Faith in Israel’s political leadership is flagging. Emunah in our Father in Heaven, on the other hand, is holding up fine
Photo: IDF Spokesman
srael called up some 380,000 reserve soldiers since October 7 to defend the country. Family men, parents who dropped everything on a moment’s notice and have been on the front lines ever since, whether in the fierce battles down south or in the relatively low intensity conflict up north.
Ever since the outbreak of the war, I’ve aimed to provide a glimpse of developments behind the scenes, in the Kiryah command bunker and behind the closed doors of the war cabinet. But there are moments when the right thing is to leave all that aside and offer readers abroad a taste of the mood on the ground among the troops fighting the worst evil the Jewish People has encountered since the 1930s. These days, the soldiers’ voices reflect the public mood far more accurately than the nattering of journalists do.
Uri is a friend, a brother and partner. A moshavnik with no connection to the chareidim, called up the day the war broke out as a commander in artillery battalion 9238. This week Uri picked up the phone and called me, with Hezbollah’s shells exploding in the background.
“We’ve stopped listening to the news because it doesn’t reflect our feelings on the ground,” he said. “Please make our voices heard to your readers, both in Israel and abroad. It’s important that Am Yisrael, whose hearts are going out to Israel, be able to filter what they hear in the media. There’s no hate among us, only love. Am Yisrael chai.”
You got it, Uri.
“We’ve been sitting for more than 30 days on the border with Hezbollah on the other side of the fence,” he said. “And we’re seeing amazing unity. We have Hatzalah volunteers serving beside us, chareidim who volunteered as combat medics on the northern frontier. Most of the IDF’s combat medics were sent south to the battles in Gaza, so they came and filled their place in the most dedicated and professional way possible.”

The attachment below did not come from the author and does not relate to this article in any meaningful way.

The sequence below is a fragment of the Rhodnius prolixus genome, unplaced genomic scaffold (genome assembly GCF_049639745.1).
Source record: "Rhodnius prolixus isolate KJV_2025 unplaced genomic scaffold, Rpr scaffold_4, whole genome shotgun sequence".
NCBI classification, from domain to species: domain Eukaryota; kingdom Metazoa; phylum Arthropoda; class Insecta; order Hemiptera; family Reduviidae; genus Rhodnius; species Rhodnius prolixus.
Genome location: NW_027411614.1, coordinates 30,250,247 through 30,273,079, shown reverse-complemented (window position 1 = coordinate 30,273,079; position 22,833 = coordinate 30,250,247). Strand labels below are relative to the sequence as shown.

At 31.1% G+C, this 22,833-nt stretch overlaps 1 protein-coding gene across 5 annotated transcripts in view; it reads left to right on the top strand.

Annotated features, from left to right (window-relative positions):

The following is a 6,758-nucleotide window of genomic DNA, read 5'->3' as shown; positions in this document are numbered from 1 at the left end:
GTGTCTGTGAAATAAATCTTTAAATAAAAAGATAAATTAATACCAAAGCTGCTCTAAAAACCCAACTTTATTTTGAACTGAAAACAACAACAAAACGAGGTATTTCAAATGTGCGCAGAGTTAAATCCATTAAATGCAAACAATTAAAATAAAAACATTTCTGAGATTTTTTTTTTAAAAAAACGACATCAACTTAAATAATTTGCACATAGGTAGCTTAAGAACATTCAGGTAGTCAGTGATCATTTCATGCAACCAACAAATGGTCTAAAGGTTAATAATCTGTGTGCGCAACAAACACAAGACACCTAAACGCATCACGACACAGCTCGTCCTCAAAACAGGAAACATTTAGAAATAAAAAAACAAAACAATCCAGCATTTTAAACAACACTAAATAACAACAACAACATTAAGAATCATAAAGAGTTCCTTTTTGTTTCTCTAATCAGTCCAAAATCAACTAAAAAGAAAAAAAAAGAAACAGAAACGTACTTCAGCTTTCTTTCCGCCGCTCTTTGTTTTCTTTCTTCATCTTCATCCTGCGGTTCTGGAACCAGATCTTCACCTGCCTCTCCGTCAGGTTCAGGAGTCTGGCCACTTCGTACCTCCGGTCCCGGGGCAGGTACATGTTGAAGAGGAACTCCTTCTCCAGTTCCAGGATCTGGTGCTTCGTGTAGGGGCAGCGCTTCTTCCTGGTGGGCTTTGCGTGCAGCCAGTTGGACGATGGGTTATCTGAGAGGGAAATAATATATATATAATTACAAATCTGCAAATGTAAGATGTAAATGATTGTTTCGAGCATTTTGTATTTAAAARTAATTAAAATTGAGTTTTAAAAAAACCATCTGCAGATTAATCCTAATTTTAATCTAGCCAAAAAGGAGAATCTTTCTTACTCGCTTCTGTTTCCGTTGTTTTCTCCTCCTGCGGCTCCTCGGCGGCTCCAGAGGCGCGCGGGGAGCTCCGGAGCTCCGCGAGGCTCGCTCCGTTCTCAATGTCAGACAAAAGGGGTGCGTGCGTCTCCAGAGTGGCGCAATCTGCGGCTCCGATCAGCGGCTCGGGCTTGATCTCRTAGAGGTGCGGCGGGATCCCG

The troops strung out along the northern border are staying in evacuated border kibbutzim. In these kibbutzim, public prayer is usually only held on Yom Kippur, but over the past month, that has changed too.
“After a few weeks on the ground,” Uri recounted, “one of the chareidi medics asked me if there was a way to arrange a shower before Shabbos. I turned to my friends in the border kibbutz where we’re stationed, and they were happy to offer them the kibbutz’s Hashomer Hatza’ir youth group center. Since then, the chareidi guys have been using the center not only for showering before Shabbos but also for davening.”
That’s what called Tallit Barzel, iron tallis.
“There’s no fear, just a lot of heart and high morale,” Uri says. “Even in the north, we’re not sitting in an inferior defensive posture but rather an offensive posture. We all understand that at this point, our job is to defend the northern border to enable our guys down south to destroy Hamas. We’ve had the better of almost every exchange of fire with Hezbollah. After 30 days of fighting, they’re the ones licking their wounds. Please, pass on the message that we feel the amazing support from the home front and the entire Jewish world — and we all feel united. It’s important that people know this both in Israel and abroad.”
received a similar message from the Gaza Strip, this time from cousin Yirmi, an officer in the reconnaissance battalion of the Negev battalion — the brave reservists of the Givati Brigade. The Givati Brigade suffered heavy losses in the first week of the war, but its fighting spirit and sense of mission are unaffected.
“We just finished blowing up tunnels in the heart of Gaza,” says my cousin, who left behind a worried but supportive wife and four lonely but proud children. “We’re all working hard, with dedication and camaraderie. It’s important that you pass along the right message to the home front. We have high morale and a fierce sense of unity, we see help from Shamayim every step of the way, and baruch Hashem, we’re making good progress.”
The following anecdote demonstrates just how important the Jewish principle of ahavas Yisrael has been to the fighters: “Jerusalem chief rabbi Rav Shlomo Amar came to our battalion to bless us and give us strength, and it helped a lot,” Yirmi recounted. “Religious or not religious, no one here was unaffected.”
They say that there are no atheists in foxholes. A feeling of palpable Divine protection accompanies every soldier on the battlefield. Emunah and bitachon aren’t everyday subjects for a political column, but there are moments when one’s first responsibility is to faithfully portray the mood of the soldiers on the ground, especially if they specifically request you to pass it along. Faith in Israel’s political leadership is flagging. Emunah in our Father in Heaven, on the other hand, is holding up fine.
(Originally featured in Mishpacha, Issue 986)
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